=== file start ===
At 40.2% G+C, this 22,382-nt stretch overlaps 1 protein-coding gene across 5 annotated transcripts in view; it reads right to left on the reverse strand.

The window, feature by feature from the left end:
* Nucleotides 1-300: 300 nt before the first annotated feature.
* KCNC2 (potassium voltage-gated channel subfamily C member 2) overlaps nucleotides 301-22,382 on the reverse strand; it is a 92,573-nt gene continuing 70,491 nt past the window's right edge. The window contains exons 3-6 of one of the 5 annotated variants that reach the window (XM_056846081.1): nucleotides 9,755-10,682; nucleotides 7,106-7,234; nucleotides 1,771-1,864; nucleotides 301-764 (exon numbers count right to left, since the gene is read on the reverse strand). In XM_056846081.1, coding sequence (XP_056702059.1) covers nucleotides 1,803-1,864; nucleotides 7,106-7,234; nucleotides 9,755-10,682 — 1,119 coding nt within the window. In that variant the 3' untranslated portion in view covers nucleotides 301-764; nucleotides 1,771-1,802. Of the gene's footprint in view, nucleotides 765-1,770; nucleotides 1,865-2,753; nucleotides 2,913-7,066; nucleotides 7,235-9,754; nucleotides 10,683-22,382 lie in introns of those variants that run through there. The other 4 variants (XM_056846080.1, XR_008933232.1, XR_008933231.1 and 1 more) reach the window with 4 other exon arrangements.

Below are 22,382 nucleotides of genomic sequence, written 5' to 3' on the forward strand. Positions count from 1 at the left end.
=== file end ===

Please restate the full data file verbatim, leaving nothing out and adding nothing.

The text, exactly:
At 40.2% G+C, this 22,382-nt stretch overlaps 1 protein-coding gene across 5 annotated transcripts in view; it reads right to left on the reverse strand.

The window, feature by feature from the left end:
* Nucleotides 1-300: 300 nt before the first annotated feature.
* KCNC2 (potassium voltage-gated channel subfamily C member 2) overlaps nucleotides 301-22,382 on the reverse strand; it is a 92,573-nt gene continuing 70,491 nt past the window's right edge. The window contains exons 3-6 of one of the 5 annotated variants that reach the window (XM_056846081.1): nucleotides 9,755-10,682; nucleotides 7,106-7,234; nucleotides 1,771-1,864; nucleotides 301-764 (exon numbers count right to left, since the gene is read on the reverse strand). In XM_056846081.1, coding sequence (XP_056702059.1) covers nucleotides 1,803-1,864; nucleotides 7,106-7,234; nucleotides 9,755-10,682 — 1,119 coding nt within the window. In that variant the 3' untranslated portion in view covers nucleotides 301-764; nucleotides 1,771-1,802. Of the gene's footprint in view, nucleotides 765-1,770; nucleotides 1,865-2,753; nucleotides 2,913-7,066; nucleotides 7,235-9,754; nucleotides 10,683-22,382 lie in introns of those variants that run through there. The other 4 variants (XM_056846080.1, XR_008933232.1, XR_008933231.1 and 1 more) reach the window with 4 other exon arrangements.

Below are 22,382 nucleotides of genomic sequence, written 5' to 3' on the forward strand. Positions count from 1 at the left end.